Excessive clotting can cause bleeding over a vast capillary area. We study the mesoscopic dynamics of clotting by using the fluid particle model. We assume that the plasma consists of fluid particles containing fibrin monomers, while the red blood cells and capillary walls are modeled with elastic mesh of "solid" particles. The fluid particles interact with each other with a short-ranged, repulsive dissipative force. The particles containing fibrin monomers have a dual character. The polymerization of fibrin monomers into hydrated fibrins is modeled by the change of the interactions between fluid particles from repulsive to attractive forces. This process occurs with a probability being an increasing function of the local density. We study the blood flow in microscopic capillary vessels about 100 μm long and with diameters in order of 10 μm. We show that the model of polymerization reflects clearly the role played by fibrins in clotting. Due to the density fluctuations caused the by the high acceleration, the fibrin chains are produced within a very short time (0.5 ms). Fibrin aggregation modifies the rheological properties of blood, slows down the incipient flow, and entraps the red blood cells, thus forming dangerous clots.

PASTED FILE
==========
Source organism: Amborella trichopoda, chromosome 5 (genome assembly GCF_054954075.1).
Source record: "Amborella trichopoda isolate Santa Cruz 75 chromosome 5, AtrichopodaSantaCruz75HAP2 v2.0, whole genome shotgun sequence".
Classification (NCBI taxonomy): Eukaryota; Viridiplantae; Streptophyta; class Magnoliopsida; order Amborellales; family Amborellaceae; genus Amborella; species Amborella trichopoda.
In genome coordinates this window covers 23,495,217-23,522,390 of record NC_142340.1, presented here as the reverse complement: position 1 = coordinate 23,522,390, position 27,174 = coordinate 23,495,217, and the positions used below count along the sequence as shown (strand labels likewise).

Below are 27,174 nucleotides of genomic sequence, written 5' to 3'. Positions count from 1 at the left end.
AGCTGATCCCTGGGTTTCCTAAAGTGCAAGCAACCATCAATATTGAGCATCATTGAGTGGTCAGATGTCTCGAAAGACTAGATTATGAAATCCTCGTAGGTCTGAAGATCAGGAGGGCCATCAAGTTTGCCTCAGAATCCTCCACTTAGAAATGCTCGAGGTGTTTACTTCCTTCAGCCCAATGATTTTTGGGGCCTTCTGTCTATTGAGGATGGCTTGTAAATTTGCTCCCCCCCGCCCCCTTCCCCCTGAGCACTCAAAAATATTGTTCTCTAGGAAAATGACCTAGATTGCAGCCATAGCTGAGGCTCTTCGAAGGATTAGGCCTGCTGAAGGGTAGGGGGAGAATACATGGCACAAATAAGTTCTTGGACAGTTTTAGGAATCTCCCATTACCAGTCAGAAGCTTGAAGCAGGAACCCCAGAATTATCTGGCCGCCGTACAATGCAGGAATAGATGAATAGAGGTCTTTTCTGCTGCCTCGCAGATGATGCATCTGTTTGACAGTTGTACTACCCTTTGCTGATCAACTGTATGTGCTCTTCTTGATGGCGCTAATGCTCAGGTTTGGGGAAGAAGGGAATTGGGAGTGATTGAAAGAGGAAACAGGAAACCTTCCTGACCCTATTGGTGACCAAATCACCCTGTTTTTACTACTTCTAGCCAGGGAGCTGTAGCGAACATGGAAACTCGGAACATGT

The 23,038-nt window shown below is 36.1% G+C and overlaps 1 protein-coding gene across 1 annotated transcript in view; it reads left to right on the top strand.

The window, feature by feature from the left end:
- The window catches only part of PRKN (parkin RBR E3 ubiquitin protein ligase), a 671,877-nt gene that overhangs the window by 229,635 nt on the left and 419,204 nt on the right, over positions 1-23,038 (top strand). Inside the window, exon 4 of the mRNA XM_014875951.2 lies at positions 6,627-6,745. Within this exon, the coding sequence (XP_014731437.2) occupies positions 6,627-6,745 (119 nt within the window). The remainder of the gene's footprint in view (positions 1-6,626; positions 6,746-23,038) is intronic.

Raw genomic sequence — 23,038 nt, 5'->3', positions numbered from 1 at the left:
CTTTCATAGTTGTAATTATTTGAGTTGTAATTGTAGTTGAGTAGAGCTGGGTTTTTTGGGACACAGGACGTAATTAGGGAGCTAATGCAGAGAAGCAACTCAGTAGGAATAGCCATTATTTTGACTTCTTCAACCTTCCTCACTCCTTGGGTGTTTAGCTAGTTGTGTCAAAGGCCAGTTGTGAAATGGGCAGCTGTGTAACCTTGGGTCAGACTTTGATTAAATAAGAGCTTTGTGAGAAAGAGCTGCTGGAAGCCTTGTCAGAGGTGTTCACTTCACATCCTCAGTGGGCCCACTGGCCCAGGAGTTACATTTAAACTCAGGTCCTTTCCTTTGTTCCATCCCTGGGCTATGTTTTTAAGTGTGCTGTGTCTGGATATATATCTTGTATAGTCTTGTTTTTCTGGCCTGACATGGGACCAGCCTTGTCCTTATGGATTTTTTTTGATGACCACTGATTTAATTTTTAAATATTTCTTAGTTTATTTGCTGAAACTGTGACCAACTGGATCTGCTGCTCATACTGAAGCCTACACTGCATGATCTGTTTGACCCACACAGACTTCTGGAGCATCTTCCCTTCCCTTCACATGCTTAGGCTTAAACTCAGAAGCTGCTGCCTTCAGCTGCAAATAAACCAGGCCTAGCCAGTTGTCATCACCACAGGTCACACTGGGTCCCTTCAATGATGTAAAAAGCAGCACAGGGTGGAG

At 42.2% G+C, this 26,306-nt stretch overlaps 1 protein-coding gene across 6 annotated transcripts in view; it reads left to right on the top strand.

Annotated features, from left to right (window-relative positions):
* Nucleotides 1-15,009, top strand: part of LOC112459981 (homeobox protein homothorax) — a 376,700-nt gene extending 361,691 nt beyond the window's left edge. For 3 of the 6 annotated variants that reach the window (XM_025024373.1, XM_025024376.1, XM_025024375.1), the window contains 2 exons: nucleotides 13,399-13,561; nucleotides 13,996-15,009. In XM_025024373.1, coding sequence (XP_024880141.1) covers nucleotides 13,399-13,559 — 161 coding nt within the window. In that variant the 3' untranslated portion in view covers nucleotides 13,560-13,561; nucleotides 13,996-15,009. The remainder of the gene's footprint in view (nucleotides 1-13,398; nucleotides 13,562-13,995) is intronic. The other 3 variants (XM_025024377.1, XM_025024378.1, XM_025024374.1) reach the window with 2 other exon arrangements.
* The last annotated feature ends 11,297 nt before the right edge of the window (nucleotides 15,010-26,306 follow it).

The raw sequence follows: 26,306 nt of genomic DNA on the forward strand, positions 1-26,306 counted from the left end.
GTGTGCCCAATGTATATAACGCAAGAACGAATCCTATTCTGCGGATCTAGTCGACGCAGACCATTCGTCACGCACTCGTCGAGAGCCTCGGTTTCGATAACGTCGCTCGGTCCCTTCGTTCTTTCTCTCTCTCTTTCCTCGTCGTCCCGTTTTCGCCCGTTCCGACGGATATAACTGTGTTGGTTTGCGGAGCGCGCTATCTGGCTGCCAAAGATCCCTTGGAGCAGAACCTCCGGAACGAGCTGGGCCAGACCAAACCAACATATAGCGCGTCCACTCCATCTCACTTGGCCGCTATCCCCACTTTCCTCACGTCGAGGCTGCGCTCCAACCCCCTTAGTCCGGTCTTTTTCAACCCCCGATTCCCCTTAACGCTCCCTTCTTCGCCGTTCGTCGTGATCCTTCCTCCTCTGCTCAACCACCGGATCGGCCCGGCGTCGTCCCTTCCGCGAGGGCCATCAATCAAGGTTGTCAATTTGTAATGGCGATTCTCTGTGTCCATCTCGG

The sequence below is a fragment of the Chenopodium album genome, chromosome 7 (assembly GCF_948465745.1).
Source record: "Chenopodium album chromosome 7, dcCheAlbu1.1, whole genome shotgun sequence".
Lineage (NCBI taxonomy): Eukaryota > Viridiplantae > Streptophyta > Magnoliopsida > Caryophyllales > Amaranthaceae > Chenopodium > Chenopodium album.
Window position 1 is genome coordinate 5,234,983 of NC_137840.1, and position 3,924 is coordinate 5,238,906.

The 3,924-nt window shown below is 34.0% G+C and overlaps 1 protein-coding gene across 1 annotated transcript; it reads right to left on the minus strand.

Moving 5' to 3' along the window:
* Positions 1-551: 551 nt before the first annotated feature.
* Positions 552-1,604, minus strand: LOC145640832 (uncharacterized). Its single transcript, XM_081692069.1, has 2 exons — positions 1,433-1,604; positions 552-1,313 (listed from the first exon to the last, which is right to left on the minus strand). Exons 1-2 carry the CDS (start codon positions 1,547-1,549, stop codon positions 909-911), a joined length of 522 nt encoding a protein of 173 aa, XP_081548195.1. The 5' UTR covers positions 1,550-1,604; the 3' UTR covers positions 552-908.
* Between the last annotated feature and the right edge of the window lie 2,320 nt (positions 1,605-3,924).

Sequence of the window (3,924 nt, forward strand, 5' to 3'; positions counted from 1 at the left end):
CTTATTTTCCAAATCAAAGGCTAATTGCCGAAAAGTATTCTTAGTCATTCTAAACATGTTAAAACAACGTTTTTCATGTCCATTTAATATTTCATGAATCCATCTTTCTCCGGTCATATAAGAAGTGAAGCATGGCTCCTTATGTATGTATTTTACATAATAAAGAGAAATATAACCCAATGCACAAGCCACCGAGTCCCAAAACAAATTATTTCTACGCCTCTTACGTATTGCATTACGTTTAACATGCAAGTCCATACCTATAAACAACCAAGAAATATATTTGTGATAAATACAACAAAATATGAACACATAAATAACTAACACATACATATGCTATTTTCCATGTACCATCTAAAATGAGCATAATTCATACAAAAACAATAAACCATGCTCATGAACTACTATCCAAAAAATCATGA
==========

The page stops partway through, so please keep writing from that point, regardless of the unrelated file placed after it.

Bibliographical noteFunding Information:
Support for this work has come from the Polish Committee for Scientific Research (KBN) Project 4 T11F 02022 and the Complex Fluid Program of U.S. Department of Energy.
- Blood modeling
- Capillary vessels
- Fibrin polymerization